Which leads us on to a different point. Covid is still, depressingly, the central factor in all of our lives and it’s set to be a major influence on a second successive season of GAA action. We don’t even know yet what this year’s inter-county season will look like but the smart money appears to be firming up behind a shortened League campaign and another old-fashioned straight knockout Championship.
James is right, then, to say that there’s likely to be a “shotgun start” to the season and he’s also correct to pinpoint the need for his team to hit the ground running. With maybe only three or four League games and then the danger that every day you play in the Championship it’ll be your last outing for the year, if the team isn’t tuned in for every game then the season will come and go very quickly.
Last year also showed that if a player picks up any kind of knock, that could be it for the year for him. That was the fate that befell Fionn McDonagh, Bryan Walsh and Mark Moran last year and injuries of a similar kind are almost certain to be a feature again this summer. We can only keep our fingers crossed on that one.
A final point that I thought was very interesting was what James had to say about the impending MacHale Park development. Now that all that’s wrong about the pitch is out in the open, it’s ever more clear how the leaden playing surface there has often hobbled us so profoundly down the years.
If you look back over the past decade, there are precious few examples of an outstanding Mayo performance in a game played at MacHale Park. Of course, we’ll always be aiming to time our peak form each year for when we get to Croke Park but all those sub-par displays on home turf had to have had a debilitating effect and, more than once, defeat in a key match at MacHale Park made it far harder for us to make it to HQ at all.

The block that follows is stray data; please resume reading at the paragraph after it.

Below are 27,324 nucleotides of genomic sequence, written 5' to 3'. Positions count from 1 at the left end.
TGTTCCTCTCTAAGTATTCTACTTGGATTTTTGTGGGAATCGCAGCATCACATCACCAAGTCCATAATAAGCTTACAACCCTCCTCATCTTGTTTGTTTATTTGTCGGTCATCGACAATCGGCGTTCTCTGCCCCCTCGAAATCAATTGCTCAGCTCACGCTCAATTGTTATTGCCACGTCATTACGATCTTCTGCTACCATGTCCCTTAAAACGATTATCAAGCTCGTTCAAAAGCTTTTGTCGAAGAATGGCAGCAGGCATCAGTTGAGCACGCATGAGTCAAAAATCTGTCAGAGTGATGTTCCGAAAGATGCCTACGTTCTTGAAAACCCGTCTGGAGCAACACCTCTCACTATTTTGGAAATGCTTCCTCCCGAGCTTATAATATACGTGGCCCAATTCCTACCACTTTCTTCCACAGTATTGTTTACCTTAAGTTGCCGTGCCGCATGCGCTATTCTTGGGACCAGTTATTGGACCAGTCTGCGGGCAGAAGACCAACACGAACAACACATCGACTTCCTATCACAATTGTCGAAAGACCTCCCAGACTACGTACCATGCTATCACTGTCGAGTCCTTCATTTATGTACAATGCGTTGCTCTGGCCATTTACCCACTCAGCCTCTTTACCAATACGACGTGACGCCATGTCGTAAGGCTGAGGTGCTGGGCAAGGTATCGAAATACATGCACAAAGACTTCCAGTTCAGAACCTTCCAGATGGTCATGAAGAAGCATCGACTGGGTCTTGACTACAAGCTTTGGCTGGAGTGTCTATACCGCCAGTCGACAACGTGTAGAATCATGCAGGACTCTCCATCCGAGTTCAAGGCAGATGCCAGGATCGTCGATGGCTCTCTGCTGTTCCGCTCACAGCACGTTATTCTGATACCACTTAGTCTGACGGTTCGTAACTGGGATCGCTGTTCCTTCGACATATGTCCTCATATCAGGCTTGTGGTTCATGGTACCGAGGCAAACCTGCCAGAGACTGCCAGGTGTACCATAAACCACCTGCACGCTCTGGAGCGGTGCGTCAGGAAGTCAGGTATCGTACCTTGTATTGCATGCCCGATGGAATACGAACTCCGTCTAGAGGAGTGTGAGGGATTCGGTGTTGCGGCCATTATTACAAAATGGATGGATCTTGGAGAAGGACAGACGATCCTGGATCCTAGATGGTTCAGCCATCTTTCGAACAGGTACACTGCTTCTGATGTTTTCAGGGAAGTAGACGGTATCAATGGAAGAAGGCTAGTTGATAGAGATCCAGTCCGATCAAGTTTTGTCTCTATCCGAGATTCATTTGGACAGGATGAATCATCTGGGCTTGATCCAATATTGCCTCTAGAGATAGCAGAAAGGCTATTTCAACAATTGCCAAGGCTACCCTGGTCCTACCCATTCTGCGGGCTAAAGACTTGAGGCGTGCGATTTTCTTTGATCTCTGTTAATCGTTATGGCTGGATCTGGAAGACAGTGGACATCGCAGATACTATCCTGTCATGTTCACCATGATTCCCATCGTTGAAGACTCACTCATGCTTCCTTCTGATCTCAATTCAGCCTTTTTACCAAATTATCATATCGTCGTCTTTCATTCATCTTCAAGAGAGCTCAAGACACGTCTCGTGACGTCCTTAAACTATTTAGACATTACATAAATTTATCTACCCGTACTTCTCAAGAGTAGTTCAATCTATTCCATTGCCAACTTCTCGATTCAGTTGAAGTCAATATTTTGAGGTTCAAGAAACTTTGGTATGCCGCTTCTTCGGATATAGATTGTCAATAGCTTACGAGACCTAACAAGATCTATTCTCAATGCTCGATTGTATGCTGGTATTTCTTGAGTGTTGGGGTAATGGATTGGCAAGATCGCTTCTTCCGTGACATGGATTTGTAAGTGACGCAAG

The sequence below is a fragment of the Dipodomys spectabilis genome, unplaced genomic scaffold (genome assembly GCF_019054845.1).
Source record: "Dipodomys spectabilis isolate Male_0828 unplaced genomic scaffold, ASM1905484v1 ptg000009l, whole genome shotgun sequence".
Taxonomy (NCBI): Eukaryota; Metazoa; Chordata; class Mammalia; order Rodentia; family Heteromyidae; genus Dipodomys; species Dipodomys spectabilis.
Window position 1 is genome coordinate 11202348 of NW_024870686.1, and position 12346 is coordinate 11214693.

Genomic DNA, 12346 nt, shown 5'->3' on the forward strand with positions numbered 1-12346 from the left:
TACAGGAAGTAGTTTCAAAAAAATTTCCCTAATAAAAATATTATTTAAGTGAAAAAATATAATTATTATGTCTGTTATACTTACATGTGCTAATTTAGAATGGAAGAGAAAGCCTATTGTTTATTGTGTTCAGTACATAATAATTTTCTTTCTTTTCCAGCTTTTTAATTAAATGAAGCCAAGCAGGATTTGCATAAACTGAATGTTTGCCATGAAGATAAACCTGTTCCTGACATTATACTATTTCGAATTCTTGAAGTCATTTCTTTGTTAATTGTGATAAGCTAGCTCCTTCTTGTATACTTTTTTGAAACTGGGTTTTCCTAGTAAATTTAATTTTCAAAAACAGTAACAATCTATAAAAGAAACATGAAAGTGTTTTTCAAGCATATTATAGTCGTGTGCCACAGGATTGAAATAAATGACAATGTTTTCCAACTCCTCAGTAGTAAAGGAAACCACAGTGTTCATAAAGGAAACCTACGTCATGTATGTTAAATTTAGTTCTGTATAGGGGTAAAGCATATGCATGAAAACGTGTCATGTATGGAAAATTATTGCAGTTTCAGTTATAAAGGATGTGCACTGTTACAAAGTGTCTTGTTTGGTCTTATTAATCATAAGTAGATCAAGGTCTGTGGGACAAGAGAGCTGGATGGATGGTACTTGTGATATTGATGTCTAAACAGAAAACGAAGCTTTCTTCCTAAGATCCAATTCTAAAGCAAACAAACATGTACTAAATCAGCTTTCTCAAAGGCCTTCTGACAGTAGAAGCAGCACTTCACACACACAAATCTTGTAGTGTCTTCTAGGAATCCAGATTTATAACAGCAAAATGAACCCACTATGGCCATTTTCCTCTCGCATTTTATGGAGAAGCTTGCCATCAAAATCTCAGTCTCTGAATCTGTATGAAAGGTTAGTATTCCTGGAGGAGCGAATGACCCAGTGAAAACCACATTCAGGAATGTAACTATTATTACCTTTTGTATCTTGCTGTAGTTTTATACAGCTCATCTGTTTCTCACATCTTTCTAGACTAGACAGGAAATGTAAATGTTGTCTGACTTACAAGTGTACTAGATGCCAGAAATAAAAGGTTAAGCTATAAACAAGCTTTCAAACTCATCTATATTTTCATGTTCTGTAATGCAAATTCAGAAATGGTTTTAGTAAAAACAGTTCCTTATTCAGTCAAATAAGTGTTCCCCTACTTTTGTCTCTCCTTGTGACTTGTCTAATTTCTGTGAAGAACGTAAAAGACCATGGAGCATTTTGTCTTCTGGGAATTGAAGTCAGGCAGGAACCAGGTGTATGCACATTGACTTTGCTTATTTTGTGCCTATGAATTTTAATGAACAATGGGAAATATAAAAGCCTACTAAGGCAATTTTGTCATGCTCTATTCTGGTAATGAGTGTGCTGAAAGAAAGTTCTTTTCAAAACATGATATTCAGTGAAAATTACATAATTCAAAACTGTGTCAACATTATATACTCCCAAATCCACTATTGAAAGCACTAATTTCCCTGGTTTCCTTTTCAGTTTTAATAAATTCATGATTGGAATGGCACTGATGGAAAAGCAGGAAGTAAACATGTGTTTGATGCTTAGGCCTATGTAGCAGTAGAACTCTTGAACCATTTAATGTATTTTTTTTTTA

It’s a sobering fact to note that the most recent time we beat Galway at MacHale Park in the Championship was way back in 2014, while our most recent Connacht victory at the venue over Roscommon was the previous year. A faster playing surface, one far better suited to the style of football we play, should at least increase our chances of improving on that less-than-stellar record against two counties who, let’s not forget, now play League football in a higher Division than we currently do.
The development work on the pitch won’t, though, start until after we’ve finished playing whatever League and Championship games we’re rostered to fulfil at MacHale Park this year. We played both Galway and Roscommon away in Connacht last year so it’s likely that we’ll have to play one or other (or both) of them at home if we’re to retain the Nestor Cup this year.
Which begs what, in these pandemic times, might be viewed as an obvious question – is there a better home venue we could use instead this year? All the matches will be played behind closed doors so ground capacity isn’t a consideration. What pitch in the county has a playing surface that’s closest to what we’re aiming to get MacHale Park to? It’s at least arguable that wherever that is should be the place we call home this year. It’s not as simple as all that, I know, but if there’s a chance we could be able to turn this situation to our advantage, then surely that’s something we’d do well to explore.